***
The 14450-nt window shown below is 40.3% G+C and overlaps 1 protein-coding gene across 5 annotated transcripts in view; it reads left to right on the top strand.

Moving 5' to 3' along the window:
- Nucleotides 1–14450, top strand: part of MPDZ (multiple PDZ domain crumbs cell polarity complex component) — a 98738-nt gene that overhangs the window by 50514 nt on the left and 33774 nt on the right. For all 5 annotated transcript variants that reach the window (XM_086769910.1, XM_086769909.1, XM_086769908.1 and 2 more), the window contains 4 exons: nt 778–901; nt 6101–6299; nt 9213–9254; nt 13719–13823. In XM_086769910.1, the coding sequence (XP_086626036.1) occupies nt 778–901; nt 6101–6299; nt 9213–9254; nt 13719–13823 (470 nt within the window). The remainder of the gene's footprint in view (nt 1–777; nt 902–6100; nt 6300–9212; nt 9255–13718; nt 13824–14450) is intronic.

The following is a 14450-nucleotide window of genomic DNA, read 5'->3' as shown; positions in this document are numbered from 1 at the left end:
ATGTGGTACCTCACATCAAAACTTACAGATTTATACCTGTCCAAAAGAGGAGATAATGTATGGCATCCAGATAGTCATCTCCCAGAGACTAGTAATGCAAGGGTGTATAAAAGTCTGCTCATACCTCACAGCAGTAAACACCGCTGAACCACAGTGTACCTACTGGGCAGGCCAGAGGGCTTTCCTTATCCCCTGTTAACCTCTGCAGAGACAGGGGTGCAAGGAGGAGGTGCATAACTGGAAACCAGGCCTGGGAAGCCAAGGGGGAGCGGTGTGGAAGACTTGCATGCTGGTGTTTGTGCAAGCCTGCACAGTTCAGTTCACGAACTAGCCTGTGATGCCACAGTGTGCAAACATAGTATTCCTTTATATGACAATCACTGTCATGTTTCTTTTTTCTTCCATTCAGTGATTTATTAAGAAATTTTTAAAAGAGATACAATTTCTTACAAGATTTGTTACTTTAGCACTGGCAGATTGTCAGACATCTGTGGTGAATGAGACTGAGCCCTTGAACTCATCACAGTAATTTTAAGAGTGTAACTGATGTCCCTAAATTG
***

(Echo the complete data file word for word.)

The 14450-nt window shown below is 40.3% G+C and overlaps 1 protein-coding gene across 5 annotated transcripts in view; it reads left to right on the top strand.

Moving 5' to 3' along the window:
- Nucleotides 1–14450, top strand: part of MPDZ (multiple PDZ domain crumbs cell polarity complex component) — a 98738-nt gene that overhangs the window by 50514 nt on the left and 33774 nt on the right. For all 5 annotated transcript variants that reach the window (XM_086769910.1, XM_086769909.1, XM_086769908.1 and 2 more), the window contains 4 exons: nt 778–901; nt 6101–6299; nt 9213–9254; nt 13719–13823. In XM_086769910.1, the coding sequence (XP_086626036.1) occupies nt 778–901; nt 6101–6299; nt 9213–9254; nt 13719–13823 (470 nt within the window). The remainder of the gene's footprint in view (nt 1–777; nt 902–6100; nt 6300–9212; nt 9255–13718; nt 13824–14450) is intronic.

The following is a 14450-nucleotide window of genomic DNA, read 5'->3' as shown; positions in this document are numbered from 1 at the left end:
ATGTGGTACCTCACATCAAAACTTACAGATTTATACCTGTCCAAAAGAGGAGATAATGTATGGCATCCAGATAGTCATCTCCCAGAGACTAGTAATGCAAGGGTGTATAAAAGTCTGCTCATACCTCACAGCAGTAAACACCGCTGAACCACAGTGTACCTACTGGGCAGGCCAGAGGGCTTTCCTTATCCCCTGTTAACCTCTGCAGAGACAGGGGTGCAAGGAGGAGGTGCATAACTGGAAACCAGGCCTGGGAAGCCAAGGGGGAGCGGTGTGGAAGACTTGCATGCTGGTGTTTGTGCAAGCCTGCACAGTTCAGTTCACGAACTAGCCTGTGATGCCACAGTGTGCAAACATAGTATTCCTTTATATGACAATCACTGTCATGTTTCTTTTTTCTTCCATTCAGTGATTTATTAAGAAATTTTTAAAAGAGATACAATTTCTTACAAGATTTGTTACTTTAGCACTGGCAGATTGTCAGACATCTGTGGTGAATGAGACTGAGCCCTTGAACTCATCACAGTAATTTTAAGAGTGTAACTGATGTCCCTAAATTG